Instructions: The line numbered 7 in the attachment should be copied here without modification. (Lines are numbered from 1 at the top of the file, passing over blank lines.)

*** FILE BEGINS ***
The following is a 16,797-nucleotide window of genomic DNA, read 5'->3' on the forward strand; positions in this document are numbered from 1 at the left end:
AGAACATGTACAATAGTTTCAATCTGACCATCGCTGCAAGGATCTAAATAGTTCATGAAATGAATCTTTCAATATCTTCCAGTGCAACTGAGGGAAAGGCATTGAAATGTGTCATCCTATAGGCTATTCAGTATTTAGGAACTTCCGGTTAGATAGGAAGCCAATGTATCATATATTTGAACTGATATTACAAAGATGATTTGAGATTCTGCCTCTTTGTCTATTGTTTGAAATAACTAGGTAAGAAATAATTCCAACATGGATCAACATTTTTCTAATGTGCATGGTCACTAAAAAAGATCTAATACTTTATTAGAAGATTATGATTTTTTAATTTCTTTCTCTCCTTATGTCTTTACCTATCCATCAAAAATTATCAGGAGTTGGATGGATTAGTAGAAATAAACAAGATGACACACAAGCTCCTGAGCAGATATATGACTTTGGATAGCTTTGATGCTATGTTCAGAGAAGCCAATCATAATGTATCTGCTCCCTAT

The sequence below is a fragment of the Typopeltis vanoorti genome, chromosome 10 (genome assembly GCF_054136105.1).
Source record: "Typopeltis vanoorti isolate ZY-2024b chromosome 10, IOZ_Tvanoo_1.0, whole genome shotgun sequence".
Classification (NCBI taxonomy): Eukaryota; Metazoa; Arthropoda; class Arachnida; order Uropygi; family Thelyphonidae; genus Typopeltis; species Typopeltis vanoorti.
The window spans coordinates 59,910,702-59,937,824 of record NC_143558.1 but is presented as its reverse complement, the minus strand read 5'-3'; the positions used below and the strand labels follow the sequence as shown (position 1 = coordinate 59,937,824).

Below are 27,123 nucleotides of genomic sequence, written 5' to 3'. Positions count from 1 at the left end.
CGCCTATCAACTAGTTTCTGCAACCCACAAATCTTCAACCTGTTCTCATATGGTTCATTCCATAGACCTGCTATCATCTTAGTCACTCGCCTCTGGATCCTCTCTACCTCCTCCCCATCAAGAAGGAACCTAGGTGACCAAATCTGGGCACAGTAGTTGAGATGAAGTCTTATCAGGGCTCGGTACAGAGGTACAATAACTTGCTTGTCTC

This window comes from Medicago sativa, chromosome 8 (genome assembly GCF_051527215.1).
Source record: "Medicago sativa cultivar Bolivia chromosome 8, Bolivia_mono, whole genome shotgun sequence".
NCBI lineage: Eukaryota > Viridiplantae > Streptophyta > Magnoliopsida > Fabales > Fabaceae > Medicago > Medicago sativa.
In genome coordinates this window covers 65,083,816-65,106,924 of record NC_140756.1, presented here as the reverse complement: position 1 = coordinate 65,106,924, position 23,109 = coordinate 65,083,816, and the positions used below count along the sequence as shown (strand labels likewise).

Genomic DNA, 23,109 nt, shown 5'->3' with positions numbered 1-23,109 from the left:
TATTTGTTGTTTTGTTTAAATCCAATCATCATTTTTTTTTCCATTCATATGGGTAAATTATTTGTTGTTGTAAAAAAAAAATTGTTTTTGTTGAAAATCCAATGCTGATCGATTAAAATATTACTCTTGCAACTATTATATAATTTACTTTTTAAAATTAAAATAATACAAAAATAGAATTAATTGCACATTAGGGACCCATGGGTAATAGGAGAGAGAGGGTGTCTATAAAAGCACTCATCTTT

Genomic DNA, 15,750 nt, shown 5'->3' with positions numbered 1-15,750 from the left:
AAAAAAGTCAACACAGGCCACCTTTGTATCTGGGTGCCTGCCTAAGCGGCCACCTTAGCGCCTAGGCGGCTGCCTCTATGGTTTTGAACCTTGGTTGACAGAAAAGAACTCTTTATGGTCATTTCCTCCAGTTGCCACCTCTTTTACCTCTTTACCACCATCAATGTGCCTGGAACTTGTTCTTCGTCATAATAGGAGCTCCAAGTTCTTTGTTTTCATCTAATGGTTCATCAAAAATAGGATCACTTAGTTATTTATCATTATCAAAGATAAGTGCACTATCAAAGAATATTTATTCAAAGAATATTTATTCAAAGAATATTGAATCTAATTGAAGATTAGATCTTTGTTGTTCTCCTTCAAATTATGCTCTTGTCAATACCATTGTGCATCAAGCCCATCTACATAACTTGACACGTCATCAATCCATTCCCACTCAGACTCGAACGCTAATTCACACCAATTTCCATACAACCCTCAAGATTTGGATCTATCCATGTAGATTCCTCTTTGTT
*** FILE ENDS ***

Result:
Below are 27,123 nucleotides of genomic sequence, written 5' to 3'. Positions count from 1 at the left end.